6. A warm fleece.
  7. A fully charged phone with airtime and the rescue numbers saved.
  8. A headlamp with spare batteries.

The above is far from complete – but these are the items that even the most devoted fast-and-light hikers will always carry.

If you are sleeping in a tent, make sure it is a four-season tent. Being the most southern high mountain range on the continent, the Drakensberg gets some vicious winds. Some mornings are still and clear, and the wind comes out of nowhere. Very expensive expedition tents have been destroyed by these mountains – so don’t take this lightly! Any tent larger than a three-man tent is unlikely to cope up there due to its size and consequent larger surface area to be blasted.

When it comes to hiking gear – and especially survival items such as sleeping bags – remember that the possible consequences of inadequate gear are massive. If you are unable/unwilling to buy adequate gear for what you are trying to do, it is best not to do it. The mountain isn’t going anywhere – you can go back next year!

Near Slab Cave, Bushman’s Nek

Make use of our Multi-Day Hiking Checklist to help you pack all the essentials and always practice the Leave No Trace Principles to ensure sustainable enjoyment of the outdoors.

About Jonathan Newman 10 Articles
Jonathan is a chartered accountant from Pietermaritzburg. He started hiking in 2009, started hiking seriously in 2012 and started speed hiking in 2015. He has completed 6 Drakensberg Grand Traverses, 173 peaks above 3000m, and 78 different Drakensberg Passes. He also tests gear for Hi-Tec South Africa. Jonathan is currently working towards a large project in the Andes scheduled for 2019 - so watch this space!


  1. There is no such thing as the small berg! It has always been referred to as the Little berg. Also the grading systems are ones made up by the author and are not in common use.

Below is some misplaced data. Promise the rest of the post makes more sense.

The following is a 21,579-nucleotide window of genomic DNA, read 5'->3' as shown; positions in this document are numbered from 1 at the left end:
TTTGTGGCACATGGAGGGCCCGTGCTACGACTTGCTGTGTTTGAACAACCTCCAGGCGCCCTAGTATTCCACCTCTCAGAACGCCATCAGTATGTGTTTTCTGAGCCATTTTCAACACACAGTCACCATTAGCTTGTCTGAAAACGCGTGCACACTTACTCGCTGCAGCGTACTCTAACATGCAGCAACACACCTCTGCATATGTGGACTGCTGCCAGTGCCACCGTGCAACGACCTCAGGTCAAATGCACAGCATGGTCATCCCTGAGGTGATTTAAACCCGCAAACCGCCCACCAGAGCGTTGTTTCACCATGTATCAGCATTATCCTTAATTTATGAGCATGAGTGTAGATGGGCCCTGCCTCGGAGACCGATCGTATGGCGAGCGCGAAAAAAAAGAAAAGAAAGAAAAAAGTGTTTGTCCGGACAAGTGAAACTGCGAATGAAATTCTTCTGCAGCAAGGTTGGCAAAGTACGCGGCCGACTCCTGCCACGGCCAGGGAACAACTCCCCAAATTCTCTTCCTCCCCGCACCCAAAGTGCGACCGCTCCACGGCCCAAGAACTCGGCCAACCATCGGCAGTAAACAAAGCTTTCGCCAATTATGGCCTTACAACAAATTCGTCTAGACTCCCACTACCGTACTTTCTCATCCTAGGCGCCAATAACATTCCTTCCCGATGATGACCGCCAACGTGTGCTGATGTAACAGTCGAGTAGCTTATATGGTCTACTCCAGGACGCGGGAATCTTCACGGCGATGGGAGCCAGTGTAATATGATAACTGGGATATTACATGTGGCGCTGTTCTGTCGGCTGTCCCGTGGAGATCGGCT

• please explain what’s wrong with the grading system and suggest what should rather be used? the author’s suggested system seems clear and logical to me.

      • Ah but that’s my point. It’s portrayed as “the” system. It’s not made clear that it is only a suggested system.

    • Thank you for the correction “Anonymous”. Regarding the grading system: We are aware of the fact that it is not in common use, but felt it applicable to add more clarity to the specific difficulties presented by the Drakensberg passes, seeing as almost all of them fall into the “Difficult” or “Extreme” category of effort required. We are not proposing that this be applied as a general grading system to any other hiking area.

      • Adding clarity is great. Let’s just not confuse one or two peoples ideas/ grades as the generally accepted standard. Same goes for the GT “rules”. There is no such thing. Otherwise a great article actually. Oh PS – a Buck is a male deer, goat or rabbit. (Antelope is the word you want)
        I’d prefer these comments to be private – I don’t want to detract from the article. So feel free to delete after reading.

    • The technical names for the ranges are the “Sandstone Range” and the “Basalt Range”. High Berg vs Small Berg is colloquial, there is no “right” answer between small vs little.

      The rating system is specifically in the context of the into to the series of pass writeups. I am aware of 3 other Drakensberg pass rating systems. David Bristow’s book uses Easy, Moderate, Severe, Difficult, Extreme. Stijn Laenen’s writeups use a 1-10 difficulty rating, with up to 5 stars for quality, and Dave Gay’s writeups use Easy, Average and Difficult. I have devised this rating system based on the 84 High Berg passes I have done, noting that a pass like Corner Pass is easy, but does have a large scramble on it. Pins is very difficult, but not at all technical. So Corner is more technical than Pins, but Pins is considerably harder. My system is mostly based on the UK Rock Climbing grades which account for technical difficulty and other considerations such as bad quality rock or limited gear.

      Re “buck”: From the Oxford English Dictionary Buck “1.2South African: An antelope of either sex.”

  2. I am intrigued with the comments on difficulty ratings as there is a sound objective scientific system used by Green Flag certification system that addresses this issue. A very brief summary is given in: http://greenflagtrails.org/difficulty-rating/